ASCA Political Ecologies Seminar 2020-21: “The Ecology of Forms”
This year, the ASCA Political Ecologies Seminar consists of a curriculum and speaker series on “The Ecology of Forms.” Through reading groups, masterclasses, and public lectures from international scholars and artists engaged in the creative and theoretical study of ecological relation and crisis, this year’s seminar will move through distinct but overlapping forms that focalize contestation and collectivity across a multitude of vectors: economic, legal, environmental, architectural, infrastructural, cultural, and so on. Forms can include anything from a watershed, general strike, or class action lawsuit; subsea mine or natural gas pipeline; or an assembly of bodies in the thick of a morning commute. Forms put into relation on the terms of their arrangement, historicity, and materiality. Some more obviously than others. Maybe there are new forms emerging amidst the crumbling in of the present. Maybe there are some that we tend to overlook because they’re so sedimented into our experience of the world that we forget they are themselves provisional and mutable. And maybe there are forms that we want to expose for the conceit of their (abrasive) arrangements: the oil terminal, for instance, or the fossil fueled family. Furthermore, we will ask which new forms of (non-academic) writing and thinking are needed to tackle such issues. We will look into different forms of writing and visualizing possible ‘ecologies of form.’ Part of the idea is to gather theoretical concepts around situated and historically contingent forms that materialize a polis in place. But we’re also interested in exploring the animacy and nonhuman force of forms into domains of humanistic and social scientific inquiry. Graduate students and faculty from all disciplines are encouraged to attend.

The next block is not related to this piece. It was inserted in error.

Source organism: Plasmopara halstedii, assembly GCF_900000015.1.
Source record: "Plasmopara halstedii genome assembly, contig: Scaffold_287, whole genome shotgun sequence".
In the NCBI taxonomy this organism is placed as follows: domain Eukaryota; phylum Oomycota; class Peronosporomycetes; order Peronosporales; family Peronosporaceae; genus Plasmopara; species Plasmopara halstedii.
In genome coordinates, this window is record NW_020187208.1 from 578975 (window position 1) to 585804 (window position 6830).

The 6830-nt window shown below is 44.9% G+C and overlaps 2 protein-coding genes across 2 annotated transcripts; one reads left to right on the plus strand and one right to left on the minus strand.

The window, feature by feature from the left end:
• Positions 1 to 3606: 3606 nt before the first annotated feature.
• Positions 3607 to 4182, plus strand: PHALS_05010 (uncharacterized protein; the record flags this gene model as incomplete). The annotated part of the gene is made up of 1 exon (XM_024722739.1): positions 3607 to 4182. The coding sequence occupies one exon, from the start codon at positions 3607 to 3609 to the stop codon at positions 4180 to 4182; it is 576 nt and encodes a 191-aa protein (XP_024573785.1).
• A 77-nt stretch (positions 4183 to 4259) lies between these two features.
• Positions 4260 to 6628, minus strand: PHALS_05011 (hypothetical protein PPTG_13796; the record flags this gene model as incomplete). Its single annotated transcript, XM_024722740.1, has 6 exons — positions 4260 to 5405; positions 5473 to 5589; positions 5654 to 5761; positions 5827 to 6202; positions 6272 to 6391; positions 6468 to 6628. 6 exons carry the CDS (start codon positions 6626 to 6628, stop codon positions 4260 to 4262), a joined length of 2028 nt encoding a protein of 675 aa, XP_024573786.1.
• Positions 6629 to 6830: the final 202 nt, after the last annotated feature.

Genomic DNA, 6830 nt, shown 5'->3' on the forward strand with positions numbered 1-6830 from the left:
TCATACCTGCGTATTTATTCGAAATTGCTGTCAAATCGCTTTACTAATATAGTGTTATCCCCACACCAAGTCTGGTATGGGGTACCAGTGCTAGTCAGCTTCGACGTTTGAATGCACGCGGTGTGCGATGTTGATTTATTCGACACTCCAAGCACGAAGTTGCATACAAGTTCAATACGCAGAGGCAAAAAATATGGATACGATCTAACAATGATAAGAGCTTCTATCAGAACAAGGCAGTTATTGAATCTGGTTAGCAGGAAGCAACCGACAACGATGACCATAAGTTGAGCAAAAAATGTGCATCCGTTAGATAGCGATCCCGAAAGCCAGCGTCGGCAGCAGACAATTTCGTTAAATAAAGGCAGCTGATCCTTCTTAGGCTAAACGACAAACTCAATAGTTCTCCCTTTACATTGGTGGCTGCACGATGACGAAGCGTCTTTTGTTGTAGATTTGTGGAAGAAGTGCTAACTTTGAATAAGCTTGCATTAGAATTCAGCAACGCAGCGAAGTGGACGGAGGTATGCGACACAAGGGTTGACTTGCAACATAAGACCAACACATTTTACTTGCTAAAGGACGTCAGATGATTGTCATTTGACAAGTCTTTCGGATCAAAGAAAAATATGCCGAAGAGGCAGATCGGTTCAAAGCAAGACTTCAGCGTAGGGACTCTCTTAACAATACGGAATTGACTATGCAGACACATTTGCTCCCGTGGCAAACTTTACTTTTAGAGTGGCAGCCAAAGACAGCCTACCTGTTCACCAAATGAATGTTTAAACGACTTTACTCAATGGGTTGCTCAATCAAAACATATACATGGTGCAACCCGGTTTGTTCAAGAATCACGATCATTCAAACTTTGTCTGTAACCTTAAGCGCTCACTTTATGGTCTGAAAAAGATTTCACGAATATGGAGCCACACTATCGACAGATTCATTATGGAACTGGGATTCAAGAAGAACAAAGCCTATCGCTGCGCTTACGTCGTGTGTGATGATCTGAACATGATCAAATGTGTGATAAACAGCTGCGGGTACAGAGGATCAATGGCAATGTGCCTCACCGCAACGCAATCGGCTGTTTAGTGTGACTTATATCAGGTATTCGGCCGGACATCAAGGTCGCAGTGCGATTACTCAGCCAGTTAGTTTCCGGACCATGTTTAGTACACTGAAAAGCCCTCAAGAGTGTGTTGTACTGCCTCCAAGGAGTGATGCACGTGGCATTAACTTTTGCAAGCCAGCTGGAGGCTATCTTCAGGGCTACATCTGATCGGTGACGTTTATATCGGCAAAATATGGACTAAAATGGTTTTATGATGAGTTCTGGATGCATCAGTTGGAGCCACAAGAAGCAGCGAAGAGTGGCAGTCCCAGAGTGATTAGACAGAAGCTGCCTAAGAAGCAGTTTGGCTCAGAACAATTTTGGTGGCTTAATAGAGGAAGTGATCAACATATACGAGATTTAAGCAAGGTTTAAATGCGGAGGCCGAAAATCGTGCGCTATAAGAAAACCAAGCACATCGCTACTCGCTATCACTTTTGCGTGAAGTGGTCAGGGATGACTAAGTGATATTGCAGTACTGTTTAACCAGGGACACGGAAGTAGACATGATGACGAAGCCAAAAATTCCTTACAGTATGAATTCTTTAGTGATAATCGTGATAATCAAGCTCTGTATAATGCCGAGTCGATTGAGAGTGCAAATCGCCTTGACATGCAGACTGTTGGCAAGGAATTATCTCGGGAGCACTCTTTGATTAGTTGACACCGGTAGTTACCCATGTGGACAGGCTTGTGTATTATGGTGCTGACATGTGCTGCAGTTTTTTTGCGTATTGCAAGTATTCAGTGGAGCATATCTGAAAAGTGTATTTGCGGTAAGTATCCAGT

September 16th @ 10am: General discussion of the annual theme and the following readings:
- Yve-Alain Bois, “The Use Value of ‘Formless,’” (1997) https://monoskop.org/images/b/b3/Bois_Yve-Alain_Krauss_Rosalind_E_Formless_A_Users_Guide.pdf
- Tim Ingold, “Bringing Things to Life: Creative Entanglements in a World of Materials” (2010) http://eprints.ncrm.ac.uk/1306/1/0510_creative_entanglements.pdf